Four gunmen sought in deadly 15-second attack at party near Rutgers University

first_imgkali9/iStockBy BILL HUTCHINSON, ABC News(NEW BRUNSWICK, N.J.) — All it took was 15 seconds for four gunmen to kill two people and injure six others at a house party near Rutgers University, a surveillance video of the attack shows.New Brunswick police released the video of the shooting that unfolded early Sunday outside a house party just two blocks from the south side of the Rutgers campus.The footage shows a car pulling up to a house at 1:18 a.m. and four gunmen jumping out with guns blazing and aimed at about 100 people gathered outside the residence, where a birthday party was taking place.In just 15 seconds, more than two dozen shots were fired before the team of gun-wielding perpetrators got back in the car and sped off.Two men mortally wounded in the shooting were taken to Robert Wood Johnson University Hospital in New Brunswick, where they were pronounced dead. The six other people who suffered bullet wounds were taken to multiple hospitals in the area.While many Rutgers students live in off-campus housing in the neighborhood where the shooting occurred, authorities said the investigation shows that no students or staff affiliated with Rutgers were injured in the shooting or had any affiliation with the targeted house party.Police are asking for the public’s help in identifying the gunmen, who left the street littered with shell casings and casualties. As of Monday morning, no arrests had been made.Witnesses told ABC News station WABC in New York that prior to the shooting a fight broke out at the house the gunman appeared to target.Jacob Beacher, a Rutgers University student, who lives nearby, told WABC that following the eruption of gunfire, he rushed out of his residence to see wounded victims lying in the street.“I ran up to one young man and I’m saying, ‘I’m here man,’ and he’s gargling blood, so I flipped him over so he won’t choke or suffocate, checked for a pulse,” Beacher said.Copyright © 2020, ABC Audio. All rights reserved.last_img read more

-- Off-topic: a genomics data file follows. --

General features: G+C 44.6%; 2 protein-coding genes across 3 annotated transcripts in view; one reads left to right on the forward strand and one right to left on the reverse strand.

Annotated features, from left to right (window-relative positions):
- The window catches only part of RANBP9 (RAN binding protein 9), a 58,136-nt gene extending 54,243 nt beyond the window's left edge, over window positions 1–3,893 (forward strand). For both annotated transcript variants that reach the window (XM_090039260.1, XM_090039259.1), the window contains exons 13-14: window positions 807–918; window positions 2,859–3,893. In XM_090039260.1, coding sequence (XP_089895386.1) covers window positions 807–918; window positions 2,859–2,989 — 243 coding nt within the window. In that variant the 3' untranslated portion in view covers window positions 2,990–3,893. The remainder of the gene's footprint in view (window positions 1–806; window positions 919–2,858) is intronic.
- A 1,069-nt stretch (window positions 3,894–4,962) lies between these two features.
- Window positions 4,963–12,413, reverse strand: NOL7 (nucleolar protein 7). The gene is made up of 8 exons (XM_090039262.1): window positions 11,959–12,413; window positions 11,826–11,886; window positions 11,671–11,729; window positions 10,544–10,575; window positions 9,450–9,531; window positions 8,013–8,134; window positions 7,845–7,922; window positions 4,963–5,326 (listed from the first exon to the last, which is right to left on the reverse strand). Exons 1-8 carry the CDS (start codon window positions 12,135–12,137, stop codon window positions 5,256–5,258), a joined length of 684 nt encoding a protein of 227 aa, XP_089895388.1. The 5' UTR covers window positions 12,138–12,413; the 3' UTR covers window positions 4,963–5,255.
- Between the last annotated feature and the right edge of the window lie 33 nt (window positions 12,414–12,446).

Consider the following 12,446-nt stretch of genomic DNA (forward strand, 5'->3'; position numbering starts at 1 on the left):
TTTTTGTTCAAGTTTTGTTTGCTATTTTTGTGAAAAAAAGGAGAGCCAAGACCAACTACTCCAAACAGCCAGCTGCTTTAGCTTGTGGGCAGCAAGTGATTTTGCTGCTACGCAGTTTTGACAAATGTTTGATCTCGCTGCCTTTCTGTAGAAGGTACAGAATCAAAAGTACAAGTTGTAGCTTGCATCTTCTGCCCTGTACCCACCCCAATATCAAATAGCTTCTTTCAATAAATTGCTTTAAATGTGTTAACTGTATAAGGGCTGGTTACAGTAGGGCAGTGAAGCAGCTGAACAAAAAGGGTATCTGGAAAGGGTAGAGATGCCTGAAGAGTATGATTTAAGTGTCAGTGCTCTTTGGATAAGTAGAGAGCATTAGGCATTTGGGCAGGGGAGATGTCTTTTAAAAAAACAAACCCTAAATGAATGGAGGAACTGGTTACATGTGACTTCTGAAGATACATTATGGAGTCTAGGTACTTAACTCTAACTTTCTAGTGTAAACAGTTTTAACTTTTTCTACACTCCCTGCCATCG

Wheel tax approved in Kosciusko County

first_img Pinterest By Tommie Lee – July 24, 2019 0 504 Facebook Previous articleUpdated Info: Mishawaka couple killed in Trooper-involved crash on Toll RoadNext articleDNR: Sudden fish deaths in Shipshewana “natural” Tommie Lee Facebook IndianaLocalSouth Bend Market Pinterest Google+ WhatsApp Google+ (Source: http://bit.ly/2d39xXS License: http://bit.ly/2bBHhe9) Some drivers in Kosciusko County will pay a little more in registration fees next year.The County Council has unanimously approved a wheel tax increase designed to help maintain the roads in the county.The new tax will impact most vehicles on the road. Passenger vehicles under 1,100 pounds will cost $35 to register, an increase of $10. Semis and other heavier vehicles will increase from $40 to $60.The tax increase goes into effect January 1. Twitter WhatsApp Twitter Wheel tax approved in Kosciusko Countylast_img read more

Notice: Proposed jury instructions in criminal cases